'In Clarence, Ron Ferguson has created a worthy and wily successor to Rikki Fulton's much-loved I.M.Jolly. His Reluctant Reformation is a little treat: easy to read and great fun too.'
-- Morag Lindsay, Aberdeen Press and Journal
'Clarence -- crabbit, cussed but ultimately compassionate and on the side of the angels -- ... is a consummate creation.'
-- Harry Reid
'The book is offered to us as "an entertainment". But despite all the
clowning, this is also a health warning for the Churches against
adopting the spirit of the age, its fashions and its practices; above all
its obsession with "image".
'Clarence is not always courteous; he is not always sober; he is the
damaged angel. But he has a deep humanity and a profound sense of
humour. That is why, when he comes to retire, he will be genuinely
-- J. W.M. Cameron, Theology in Scotland
'Readers have reported outbreaks of hilarity among friends and family of all ages ... Life & Work is delighted to have spawned such a runaway success.'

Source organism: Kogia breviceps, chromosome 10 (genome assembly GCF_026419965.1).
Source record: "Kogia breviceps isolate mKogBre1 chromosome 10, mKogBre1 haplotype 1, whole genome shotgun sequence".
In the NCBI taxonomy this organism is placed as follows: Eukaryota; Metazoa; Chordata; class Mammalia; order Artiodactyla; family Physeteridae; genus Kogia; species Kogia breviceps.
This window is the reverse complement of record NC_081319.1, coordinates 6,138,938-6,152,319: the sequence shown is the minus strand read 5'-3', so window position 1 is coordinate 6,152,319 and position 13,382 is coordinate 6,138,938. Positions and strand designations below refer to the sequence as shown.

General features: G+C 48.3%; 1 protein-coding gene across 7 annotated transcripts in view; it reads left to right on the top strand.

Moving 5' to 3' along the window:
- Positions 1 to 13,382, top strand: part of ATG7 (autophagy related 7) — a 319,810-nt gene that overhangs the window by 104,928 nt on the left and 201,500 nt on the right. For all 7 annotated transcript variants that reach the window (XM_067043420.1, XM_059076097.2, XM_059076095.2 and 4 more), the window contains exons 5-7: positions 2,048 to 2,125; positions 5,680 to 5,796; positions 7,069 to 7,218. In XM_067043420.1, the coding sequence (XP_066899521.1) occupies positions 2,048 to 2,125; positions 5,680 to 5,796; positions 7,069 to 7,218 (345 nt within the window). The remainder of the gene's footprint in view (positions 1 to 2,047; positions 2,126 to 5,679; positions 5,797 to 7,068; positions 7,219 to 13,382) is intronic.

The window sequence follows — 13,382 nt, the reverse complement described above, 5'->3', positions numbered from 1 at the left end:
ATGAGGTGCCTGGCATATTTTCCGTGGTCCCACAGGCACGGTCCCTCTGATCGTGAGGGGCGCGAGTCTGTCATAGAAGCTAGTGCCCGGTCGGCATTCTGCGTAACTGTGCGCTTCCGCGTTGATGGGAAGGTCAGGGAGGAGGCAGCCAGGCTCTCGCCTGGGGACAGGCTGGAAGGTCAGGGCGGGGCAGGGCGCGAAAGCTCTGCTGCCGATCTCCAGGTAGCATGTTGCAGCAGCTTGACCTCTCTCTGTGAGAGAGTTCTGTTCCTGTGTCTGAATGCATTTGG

-- Lynne Robertson
'Told with a humour which will definitely appeal to those who know the Kirk well ... its gentle humour has a typically Scots feel.'
-- Dumfries and Galloway Standard
'Another joyful reminder of his literary talent. A former leader of the Iona Community, and until recently minister of St Magnus Cathedral in Orkney, Ron is a weekly columnist for the Herald and the Press and Journal. He is also a leading authority on the life and writings of Søren Kierkegaard. Like Kierkegaard, Ron uses satire and larger than life characters, to highlight some of the hypocrisies and absurdities of ecclesiastical life ... a welcome change from the many earnest reports and volumes about church reforms which are being regularly produced. It might even have a greater impact. Perhaps through the mirthquake a still small reforming voice will be heard.'
-- James A. Simpson, Expository Times
'Writing with liveliness and a lightness of touch, Ron Ferguson places his "hero" in some wonderfully funny situations, but always with insights to ponder, offering amusement and deep meaning in equal measure ... I laughed out loud at parts of this book. I worried at the danger-signs Ron exposes through McGonigall's exploits. I cried at the moving accounts of a minister journeying through the joy and pain of Christmas and Easter. I rejoiced at little victories for compassion, sanity and reason.'
-- Tom Gordon, Coracle
'Quite hilarious ... primarily a very entertaining reductio ad absurdum.'
-- Open House